The NPNRD also monitors nitrate levels in groundwater.

“There are two things at play. The first is that high nitrates, anything over 10 parts per million, can cause very, very significant health problems. It can cause blueberry baby syndrome in children, which means that those babies and toddlers are not able to absorb oxygen into their blood system and ultimately, that can kill you. Or it can cause a number of different kinds of juvenile cancers that can cause kidney cancer and people our age,” said Berge. “But then there's also the economic cost, so that when John Berge Farms, or Anna Farms Inc., is applying their fertilizer and they're doing so without recognizing the credits that might exist in the soil or the water, they're throwing away bad money after good by applying what they have always applied even though there is no crop that will uptake that nitrogen. Any nitrogen that is not taken up by the crop will ultimately leach down into the groundwater creating this sort of cycle.”

Berge mentioned, when arsenic treatment facilities were installed or well fields were moved due to arsenic levels in the early 2000s, the cost was around $75 million. That means in addition to the economic cost for producers, there is also an economic cost for taxpayers if nitrate levels go unchecked.

Schanemen mentioned it is important to look at every piece of the puzzle.

“One of the biggest reasons for changing the way we look at things and the way we do things and the way we mitigate for these contaminants is the protection of our well fields. Every one of these communities along the river have had to go look for new water sources. That's expensive,” said Schanemen. “The community of Oshkosh has had to go eight miles north to find water that suitable for their residents, costs millions of dollars. They're piping that water from way up north of Oshkosh down to the city.”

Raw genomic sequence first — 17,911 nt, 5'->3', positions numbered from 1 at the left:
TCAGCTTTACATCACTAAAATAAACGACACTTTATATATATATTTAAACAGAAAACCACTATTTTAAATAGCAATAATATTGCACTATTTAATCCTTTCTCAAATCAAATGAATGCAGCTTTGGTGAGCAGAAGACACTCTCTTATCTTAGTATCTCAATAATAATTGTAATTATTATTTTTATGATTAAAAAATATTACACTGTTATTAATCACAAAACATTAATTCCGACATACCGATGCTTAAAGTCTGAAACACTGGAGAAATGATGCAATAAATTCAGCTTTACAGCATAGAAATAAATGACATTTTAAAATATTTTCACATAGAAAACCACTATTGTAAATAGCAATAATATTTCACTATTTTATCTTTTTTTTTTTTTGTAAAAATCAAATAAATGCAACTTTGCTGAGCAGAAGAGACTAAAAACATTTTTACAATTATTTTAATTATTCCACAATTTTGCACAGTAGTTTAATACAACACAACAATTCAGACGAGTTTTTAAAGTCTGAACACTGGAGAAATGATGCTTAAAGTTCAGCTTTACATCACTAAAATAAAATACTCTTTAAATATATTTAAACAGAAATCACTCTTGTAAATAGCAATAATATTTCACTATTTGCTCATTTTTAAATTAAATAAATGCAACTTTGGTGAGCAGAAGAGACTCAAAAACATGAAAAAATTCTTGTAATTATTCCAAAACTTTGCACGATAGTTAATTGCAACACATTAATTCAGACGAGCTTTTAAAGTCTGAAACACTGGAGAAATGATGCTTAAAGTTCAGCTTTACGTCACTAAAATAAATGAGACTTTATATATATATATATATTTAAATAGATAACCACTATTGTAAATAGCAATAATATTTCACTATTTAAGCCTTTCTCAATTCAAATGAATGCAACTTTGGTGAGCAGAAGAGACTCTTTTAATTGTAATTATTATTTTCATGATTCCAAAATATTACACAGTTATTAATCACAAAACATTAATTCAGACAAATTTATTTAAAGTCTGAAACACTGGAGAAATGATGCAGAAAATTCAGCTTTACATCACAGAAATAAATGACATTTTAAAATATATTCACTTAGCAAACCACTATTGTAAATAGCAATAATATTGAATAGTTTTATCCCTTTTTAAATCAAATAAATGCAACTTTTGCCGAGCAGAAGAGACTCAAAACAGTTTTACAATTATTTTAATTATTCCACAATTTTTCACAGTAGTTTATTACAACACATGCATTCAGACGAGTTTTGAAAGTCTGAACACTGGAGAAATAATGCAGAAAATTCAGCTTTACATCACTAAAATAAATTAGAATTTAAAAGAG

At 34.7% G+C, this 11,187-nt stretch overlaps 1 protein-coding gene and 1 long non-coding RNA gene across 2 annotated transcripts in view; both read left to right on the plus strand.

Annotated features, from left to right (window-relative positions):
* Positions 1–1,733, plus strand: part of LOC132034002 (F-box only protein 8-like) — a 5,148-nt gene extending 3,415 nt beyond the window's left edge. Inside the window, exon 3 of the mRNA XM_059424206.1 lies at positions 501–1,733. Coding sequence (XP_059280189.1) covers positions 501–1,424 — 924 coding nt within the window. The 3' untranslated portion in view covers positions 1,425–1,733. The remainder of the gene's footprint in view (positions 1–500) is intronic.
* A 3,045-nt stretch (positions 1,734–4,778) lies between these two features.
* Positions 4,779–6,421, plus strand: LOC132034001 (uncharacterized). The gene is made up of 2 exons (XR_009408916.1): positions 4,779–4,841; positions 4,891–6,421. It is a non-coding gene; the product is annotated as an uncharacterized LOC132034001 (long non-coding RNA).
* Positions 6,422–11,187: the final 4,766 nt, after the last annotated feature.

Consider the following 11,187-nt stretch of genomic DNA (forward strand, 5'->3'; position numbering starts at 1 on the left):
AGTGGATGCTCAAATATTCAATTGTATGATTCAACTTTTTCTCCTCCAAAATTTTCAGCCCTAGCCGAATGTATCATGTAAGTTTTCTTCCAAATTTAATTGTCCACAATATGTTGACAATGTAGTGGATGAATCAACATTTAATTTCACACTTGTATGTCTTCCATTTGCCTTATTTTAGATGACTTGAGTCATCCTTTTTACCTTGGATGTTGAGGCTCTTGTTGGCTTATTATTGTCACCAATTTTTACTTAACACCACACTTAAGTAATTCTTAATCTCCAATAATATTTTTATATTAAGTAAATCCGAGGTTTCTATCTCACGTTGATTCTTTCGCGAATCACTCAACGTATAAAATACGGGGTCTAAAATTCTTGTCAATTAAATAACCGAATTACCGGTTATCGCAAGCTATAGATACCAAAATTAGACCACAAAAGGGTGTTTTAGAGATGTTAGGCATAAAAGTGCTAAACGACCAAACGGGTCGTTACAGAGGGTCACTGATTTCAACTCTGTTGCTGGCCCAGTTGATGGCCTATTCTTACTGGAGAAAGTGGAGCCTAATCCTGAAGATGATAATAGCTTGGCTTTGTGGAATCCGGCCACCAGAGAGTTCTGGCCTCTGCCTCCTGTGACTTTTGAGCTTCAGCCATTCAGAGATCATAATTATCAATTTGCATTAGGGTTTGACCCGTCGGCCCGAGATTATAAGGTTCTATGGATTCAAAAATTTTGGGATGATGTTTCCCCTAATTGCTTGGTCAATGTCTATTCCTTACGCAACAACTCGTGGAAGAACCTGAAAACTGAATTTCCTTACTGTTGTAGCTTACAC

The NPNRD is helping with this by cost sharing precision irrigation, chemigation, and stabilizers, and the maintenance and purchase of flow meters. Cover cropping also has an incentive program.

Well sampling is a way to monitor both water quantity and quality. “We have a monitoring well network that at its apex was 805 monitoring wells, or there abouts. Right now, we probably rely on about, I would say, 780 or so at least. That is, just to give you some context, that is more monitoring wells than the entire state of Georgia, and more monitoring wells than any other NRD in the state,” said Berge.

Berge mentioned the NPNRD can have your well water tested for free. Berge said, “If you've got a domestic well at home and you're worried about what it is you're consuming, bring it up here and we'll take care of it.”

The NPNRD also will also cost share the decommissioning of abandoned or unused wells.

For more information on any of these programs, visit the NPNRD office in person at 100547 Airport Rd in Scottsbluff or call 308-632-2749.